About Laurence Scott

Laurence Scott is a lecturer in English and Creative Writing. His essays and criticism have appeared in the Guardian, the Financial Times and the London Review of Books, among other publications. In 2011 he was named a 'New Generation Thinker' by the Arts and Humanities Council and the BBC. In 2014 he won the Royal Society of Literature Jerwood Award for Non-Fiction. He lives in London.show more

Back cover copy

WINNER OF THE JERWOOD PRIZE We spend more time than ever online, and the digital revolution is rewiring our sense of what it means to be human. Smartphones let us live in one anotherâs pockets, while websites advertise our spare rooms all around the world. Never before have we been so connected. Increasingly we are coaxed from the three-dimensional world around us and into the wonders of a fourth dimension, a world of digitised experiences in which we can project our idealised selves. But what does it feel like to live in constant connectivity? What new pleasures and anxieties are emerging with our exposure to this networked world? How is our relationship to our bodies changing as we head deeper into digital life? Most importantly, how do we exist in public with these recoded inner lives, and how do we preserve our old ideas of isolation, disappearance, and privacy on a Google-mapped planet? â[Scott] defines something that many of us feel, a need to resist the relentlessness of immersive technologyâ Observer âMercurially brilliantâ Will Self âA nourishing counterpoint to the ephemerality of the digital ageâ Financial Times â[Scott's] account of what is becoming of us is often beautiful even if unnerving at times... It is certainly worth our attentionâ New Scientistshow more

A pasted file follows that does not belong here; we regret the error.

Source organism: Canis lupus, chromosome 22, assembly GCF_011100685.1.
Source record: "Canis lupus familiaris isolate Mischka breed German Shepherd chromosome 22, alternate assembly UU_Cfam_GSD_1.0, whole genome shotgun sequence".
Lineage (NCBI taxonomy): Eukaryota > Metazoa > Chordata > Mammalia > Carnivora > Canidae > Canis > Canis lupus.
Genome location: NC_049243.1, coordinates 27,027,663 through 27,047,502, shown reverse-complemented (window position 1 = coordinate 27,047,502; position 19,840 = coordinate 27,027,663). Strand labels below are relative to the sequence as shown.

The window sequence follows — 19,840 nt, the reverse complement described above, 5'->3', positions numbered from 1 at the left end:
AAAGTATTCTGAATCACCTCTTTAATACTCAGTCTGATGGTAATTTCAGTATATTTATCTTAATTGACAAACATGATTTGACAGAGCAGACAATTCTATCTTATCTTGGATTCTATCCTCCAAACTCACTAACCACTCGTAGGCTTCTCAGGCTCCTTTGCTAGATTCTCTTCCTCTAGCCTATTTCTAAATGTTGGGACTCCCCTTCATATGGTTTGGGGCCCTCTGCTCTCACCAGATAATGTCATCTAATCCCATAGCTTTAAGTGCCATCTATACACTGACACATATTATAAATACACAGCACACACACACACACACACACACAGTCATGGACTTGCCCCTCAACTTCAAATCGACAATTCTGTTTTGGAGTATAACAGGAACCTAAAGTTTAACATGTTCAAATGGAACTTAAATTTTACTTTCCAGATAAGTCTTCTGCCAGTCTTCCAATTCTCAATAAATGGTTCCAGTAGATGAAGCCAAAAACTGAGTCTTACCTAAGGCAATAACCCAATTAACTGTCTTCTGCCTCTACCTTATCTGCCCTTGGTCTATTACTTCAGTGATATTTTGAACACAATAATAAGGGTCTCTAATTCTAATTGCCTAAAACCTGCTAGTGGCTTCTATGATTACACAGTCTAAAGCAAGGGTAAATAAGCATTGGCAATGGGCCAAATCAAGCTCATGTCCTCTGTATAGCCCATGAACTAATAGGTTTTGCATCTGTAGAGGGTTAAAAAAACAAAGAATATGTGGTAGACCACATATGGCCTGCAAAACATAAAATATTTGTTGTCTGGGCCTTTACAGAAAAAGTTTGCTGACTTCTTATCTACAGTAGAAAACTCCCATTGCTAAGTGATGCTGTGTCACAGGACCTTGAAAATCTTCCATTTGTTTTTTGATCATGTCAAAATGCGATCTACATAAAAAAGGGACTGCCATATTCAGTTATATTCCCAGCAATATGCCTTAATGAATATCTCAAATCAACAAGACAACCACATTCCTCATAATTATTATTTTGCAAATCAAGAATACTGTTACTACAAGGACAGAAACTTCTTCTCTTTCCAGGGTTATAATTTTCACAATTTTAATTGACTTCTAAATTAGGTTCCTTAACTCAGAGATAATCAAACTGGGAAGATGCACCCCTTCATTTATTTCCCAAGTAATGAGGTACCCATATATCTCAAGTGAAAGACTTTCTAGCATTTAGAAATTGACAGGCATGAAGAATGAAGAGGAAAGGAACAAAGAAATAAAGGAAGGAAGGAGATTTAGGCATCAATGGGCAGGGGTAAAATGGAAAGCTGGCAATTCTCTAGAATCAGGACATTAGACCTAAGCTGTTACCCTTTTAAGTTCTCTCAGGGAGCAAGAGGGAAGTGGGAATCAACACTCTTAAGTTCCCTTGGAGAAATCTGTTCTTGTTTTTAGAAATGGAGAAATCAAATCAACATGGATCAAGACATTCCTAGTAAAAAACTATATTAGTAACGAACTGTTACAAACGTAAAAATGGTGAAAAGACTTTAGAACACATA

Review Text

"In this sequence of almost Montaigne-like essays, blending observation, philosophical inquiry and a highly literary sort of layering, Scott exquisitely articulates not what the digital world can do but how it feels to engage with it. He resists the usual polarisation of debate, capturing instead our âbreathlessâ mix of excitement and unease. Scottâs writing is exceptionally fine, and his cultural range extravagant. Describing YouTubeâs âenveloping of the pastâ, he moves from Ian McEwan to Katie Price. Pondering the phenomenon of digital detox, he recalls EM?Forsterâs yearning for the greenwood. He flits from Googleâs Desert View to early Christian hermits, from Airbnb to late-Victorian science fiction â and it is always insightful, never pretentious. An astounding debut."show more

Rating details

168 ratings
3.59 out of 5 stars
5 17% (28)
4 42% (70)
3 27% (46)
2 13% (22)
1 1% (2)